Doctor Who Review: The Zygon Invasion

“Any race is capable of the best and the worst.”

The Osgoods

Doctor Who strays into the rather dodgy territory of Topical Reference this week in a story that leads on from The Day of the Doctor. It’s revealed that the peace treaty created as a result of the 50th anniversary episode involved the resettlement of twenty million Zygons among the people of Earth, disguised as humans and governed by the Zygon High Command in England. Everyone seems to agree that this rather far-fetched idea is actually quite a good one – until, inevitably, it goes horribly wrong when a splinter group of Zygons decide that they want to be recognised as Zygons and not disguise themselves as humans any more. People start flinging around the word “radicalisation” and bombing training camps and making hostage situations and all of this, it turns out, is a not very subtle story about ISIS.

It’s there in the pre-credits. “Once upon a time” – we’re supposed to read this as allegory.

The Doctor, of course, says all the right things – “Don’t bomb them, that’s what they want you to do”, which is nicely Tennantian – but is ignored by UNIT, who quite like bombing things (and always have). It’s also revealed that the Osgood who died in Death in Heaven was one of the two Osgoods we see at the end of Day of the Doctor, one of them being a Zygon copy; and on being asked whether the survivor is Zygon or human, she answers with some interesting and quite high-level commentary on how the Zygon/human binary is a false one and we should not distinguish between them. (“I don’t answer that question, because I don’t accept it.”) But she isn’t given enough screentime effectively to combat the wrong-footed fact that the episode’s set-up means that the radicals are always already coded as alien; as different; as false copies. If we’re talking about ISIS (and we are), this is not really a helpful discourse, since it means that all Zygons (read: Muslims) are potentially dangerous and bent on destruction, not just the radicalised ones.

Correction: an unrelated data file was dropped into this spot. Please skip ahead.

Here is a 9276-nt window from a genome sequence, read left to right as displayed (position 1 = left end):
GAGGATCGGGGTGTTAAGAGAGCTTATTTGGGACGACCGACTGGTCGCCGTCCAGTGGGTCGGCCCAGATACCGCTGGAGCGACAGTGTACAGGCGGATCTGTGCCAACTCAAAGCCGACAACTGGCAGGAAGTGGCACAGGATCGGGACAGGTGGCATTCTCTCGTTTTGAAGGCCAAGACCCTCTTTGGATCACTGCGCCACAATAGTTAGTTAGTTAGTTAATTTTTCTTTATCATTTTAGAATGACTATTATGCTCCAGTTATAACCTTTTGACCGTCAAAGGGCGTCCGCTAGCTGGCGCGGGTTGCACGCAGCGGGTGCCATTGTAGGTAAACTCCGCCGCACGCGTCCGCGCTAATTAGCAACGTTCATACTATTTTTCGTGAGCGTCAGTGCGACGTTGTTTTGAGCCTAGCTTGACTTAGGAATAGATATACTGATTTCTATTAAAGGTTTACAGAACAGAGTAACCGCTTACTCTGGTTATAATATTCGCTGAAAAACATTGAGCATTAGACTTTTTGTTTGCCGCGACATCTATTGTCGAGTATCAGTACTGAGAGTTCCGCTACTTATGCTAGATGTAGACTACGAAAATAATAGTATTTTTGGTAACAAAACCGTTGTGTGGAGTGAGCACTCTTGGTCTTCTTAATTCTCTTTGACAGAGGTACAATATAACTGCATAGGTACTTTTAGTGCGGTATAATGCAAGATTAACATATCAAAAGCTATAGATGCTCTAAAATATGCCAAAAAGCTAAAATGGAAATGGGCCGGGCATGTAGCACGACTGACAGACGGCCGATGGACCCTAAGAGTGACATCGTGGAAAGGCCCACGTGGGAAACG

While it’s interesting that the radical Zygons supposedly look and sound British, in a reversal of the usual processes of discrimination in the West, this is undermined somewhat by the fact that their training camp is established in a made-up country called Turmezistan, which we’re obviously supposed to read as Middle Eastern (this is a world where 20 million Zygons can live among ordinary humans without anyone noticing; I don’t see why they couldn’t have had a training camp in Scotland or Norway or somewhere less obviously Foreign). Also, in a story about alien-ness, it’s slightly troubling – in a “who the hell thought this was a good idea?” sort of way – that the child-stealing Zygons Clara encounters in her block of flats are disguised as an Indian couple. Because POCs = Aliens, obviously.

I think the success of this story will probably turn on its ending; there’s still scope to save it if it’s handled properly. And, for what it’s worth, The Zygon Invasion wasn’t unentertaining; certainly it was better than The Woman Who Lived, and it felt very much like Tenth Doctor fare. So I’ll wait till next week to pass any judgement.

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